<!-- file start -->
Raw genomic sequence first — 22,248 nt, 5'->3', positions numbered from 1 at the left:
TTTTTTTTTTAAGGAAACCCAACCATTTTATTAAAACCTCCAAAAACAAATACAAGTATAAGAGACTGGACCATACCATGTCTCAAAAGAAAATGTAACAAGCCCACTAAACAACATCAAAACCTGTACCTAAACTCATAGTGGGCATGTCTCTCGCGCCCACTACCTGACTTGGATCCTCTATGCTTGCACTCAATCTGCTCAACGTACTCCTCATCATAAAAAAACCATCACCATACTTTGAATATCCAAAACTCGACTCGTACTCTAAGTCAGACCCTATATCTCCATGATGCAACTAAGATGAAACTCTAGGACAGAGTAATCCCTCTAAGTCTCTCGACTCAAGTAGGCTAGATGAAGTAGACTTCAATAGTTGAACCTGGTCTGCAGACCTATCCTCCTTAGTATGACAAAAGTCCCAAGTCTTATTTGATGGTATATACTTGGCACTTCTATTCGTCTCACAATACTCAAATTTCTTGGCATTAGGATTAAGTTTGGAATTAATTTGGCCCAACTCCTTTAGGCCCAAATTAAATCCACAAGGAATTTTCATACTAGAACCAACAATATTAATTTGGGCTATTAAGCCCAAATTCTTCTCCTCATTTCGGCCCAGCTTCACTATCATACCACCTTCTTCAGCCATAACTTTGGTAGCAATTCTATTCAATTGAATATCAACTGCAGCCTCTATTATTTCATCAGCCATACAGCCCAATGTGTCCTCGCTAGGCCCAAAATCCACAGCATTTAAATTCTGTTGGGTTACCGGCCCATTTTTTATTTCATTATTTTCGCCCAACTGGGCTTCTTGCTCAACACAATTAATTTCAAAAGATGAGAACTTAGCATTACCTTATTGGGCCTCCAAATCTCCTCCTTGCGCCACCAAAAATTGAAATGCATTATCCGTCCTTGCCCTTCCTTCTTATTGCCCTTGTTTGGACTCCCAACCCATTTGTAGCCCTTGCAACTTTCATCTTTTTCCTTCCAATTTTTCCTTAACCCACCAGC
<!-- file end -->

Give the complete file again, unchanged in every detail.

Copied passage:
Raw genomic sequence first — 22,248 nt, 5'->3', positions numbered from 1 at the left:
TTTTTTTTTTAAGGAAACCCAACCATTTTATTAAAACCTCCAAAAACAAATACAAGTATAAGAGACTGGACCATACCATGTCTCAAAAGAAAATGTAACAAGCCCACTAAACAACATCAAAACCTGTACCTAAACTCATAGTGGGCATGTCTCTCGCGCCCACTACCTGACTTGGATCCTCTATGCTTGCACTCAATCTGCTCAACGTACTCCTCATCATAAAAAAACCATCACCATACTTTGAATATCCAAAACTCGACTCGTACTCTAAGTCAGACCCTATATCTCCATGATGCAACTAAGATGAAACTCTAGGACAGAGTAATCCCTCTAAGTCTCTCGACTCAAGTAGGCTAGATGAAGTAGACTTCAATAGTTGAACCTGGTCTGCAGACCTATCCTCCTTAGTATGACAAAAGTCCCAAGTCTTATTTGATGGTATATACTTGGCACTTCTATTCGTCTCACAATACTCAAATTTCTTGGCATTAGGATTAAGTTTGGAATTAATTTGGCCCAACTCCTTTAGGCCCAAATTAAATCCACAAGGAATTTTCATACTAGAACCAACAATATTAATTTGGGCTATTAAGCCCAAATTCTTCTCCTCATTTCGGCCCAGCTTCACTATCATACCACCTTCTTCAGCCATAACTTTGGTAGCAATTCTATTCAATTGAATATCAACTGCAGCCTCTATTATTTCATCAGCCATACAGCCCAATGTGTCCTCGCTAGGCCCAAAATCCACAGCATTTAAATTCTGTTGGGTTACCGGCCCATTTTTTATTTCATTATTTTCGCCCAACTGGGCTTCTTGCTCAACACAATTAATTTCAAAAGATGAGAACTTAGCATTACCTTATTGGGCCTCCAAATCTCCTCCTTGCGCCACCAAAAATTGAAATGCATTATCCGTCCTTGCCCTTCCTTCTTATTGCCCTTGTTTGGACTCCCAACCCATTTGTAGCCCTTGCAACTTTCATCTTTTTCCTTCCAATTTTTCCTTAACCCACCAGC